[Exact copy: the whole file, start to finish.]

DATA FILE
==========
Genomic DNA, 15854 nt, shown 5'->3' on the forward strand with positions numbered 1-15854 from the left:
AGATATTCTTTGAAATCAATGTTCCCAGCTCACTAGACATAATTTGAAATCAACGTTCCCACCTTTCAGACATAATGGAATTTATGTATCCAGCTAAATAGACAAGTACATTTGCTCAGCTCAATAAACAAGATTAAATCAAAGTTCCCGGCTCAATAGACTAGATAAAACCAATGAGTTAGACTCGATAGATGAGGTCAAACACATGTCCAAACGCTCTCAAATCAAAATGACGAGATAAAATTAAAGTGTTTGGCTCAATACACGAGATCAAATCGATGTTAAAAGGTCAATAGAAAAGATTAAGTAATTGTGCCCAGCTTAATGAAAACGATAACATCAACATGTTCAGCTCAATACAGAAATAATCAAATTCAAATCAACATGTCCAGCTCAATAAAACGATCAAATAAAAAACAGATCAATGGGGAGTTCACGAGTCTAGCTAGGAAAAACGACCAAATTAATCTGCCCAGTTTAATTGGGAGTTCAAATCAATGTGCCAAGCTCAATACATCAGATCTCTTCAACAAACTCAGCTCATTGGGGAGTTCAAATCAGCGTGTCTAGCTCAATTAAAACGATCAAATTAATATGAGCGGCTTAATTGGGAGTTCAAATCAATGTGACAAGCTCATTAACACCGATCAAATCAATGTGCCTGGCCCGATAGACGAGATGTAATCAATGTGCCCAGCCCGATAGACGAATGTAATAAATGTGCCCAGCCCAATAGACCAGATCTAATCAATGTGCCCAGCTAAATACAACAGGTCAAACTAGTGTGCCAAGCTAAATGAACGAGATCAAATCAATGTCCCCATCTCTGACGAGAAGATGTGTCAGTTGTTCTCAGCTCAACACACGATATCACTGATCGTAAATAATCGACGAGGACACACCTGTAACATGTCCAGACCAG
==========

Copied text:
Genomic DNA, 15854 nt, shown 5'->3' on the forward strand with positions numbered 1-15854 from the left:
AGATATTCTTTGAAATCAATGTTCCCAGCTCACTAGACATAATTTGAAATCAACGTTCCCACCTTTCAGACATAATGGAATTTATGTATCCAGCTAAATAGACAAGTACATTTGCTCAGCTCAATAAACAAGATTAAATCAAAGTTCCCGGCTCAATAGACTAGATAAAACCAATGAGTTAGACTCGATAGATGAGGTCAAACACATGTCCAAACGCTCTCAAATCAAAATGACGAGATAAAATTAAAGTGTTTGGCTCAATACACGAGATCAAATCGATGTTAAAAGGTCAATAGAAAAGATTAAGTAATTGTGCCCAGCTTAATGAAAACGATAACATCAACATGTTCAGCTCAATACAGAAATAATCAAATTCAAATCAACATGTCCAGCTCAATAAAACGATCAAATAAAAAACAGATCAATGGGGAGTTCACGAGTCTAGCTAGGAAAAACGACCAAATTAATCTGCCCAGTTTAATTGGGAGTTCAAATCAATGTGCCAAGCTCAATACATCAGATCTCTTCAACAAACTCAGCTCATTGGGGAGTTCAAATCAGCGTGTCTAGCTCAATTAAAACGATCAAATTAATATGAGCGGCTTAATTGGGAGTTCAAATCAATGTGACAAGCTCATTAACACCGATCAAATCAATGTGCCTGGCCCGATAGACGAGATGTAATCAATGTGCCCAGCCCGATAGACGAATGTAATAAATGTGCCCAGCCCAATAGACCAGATCTAATCAATGTGCCCAGCTAAATACAACAGGTCAAACTAGTGTGCCAAGCTAAATGAACGAGATCAAATCAATGTCCCCATCTCTGACGAGAAGATGTGTCAGTTGTTCTCAGCTCAACACACGATATCACTGATCGTAAATAATCGACGAGGACACACCTGTAACATGTCCAGACCAG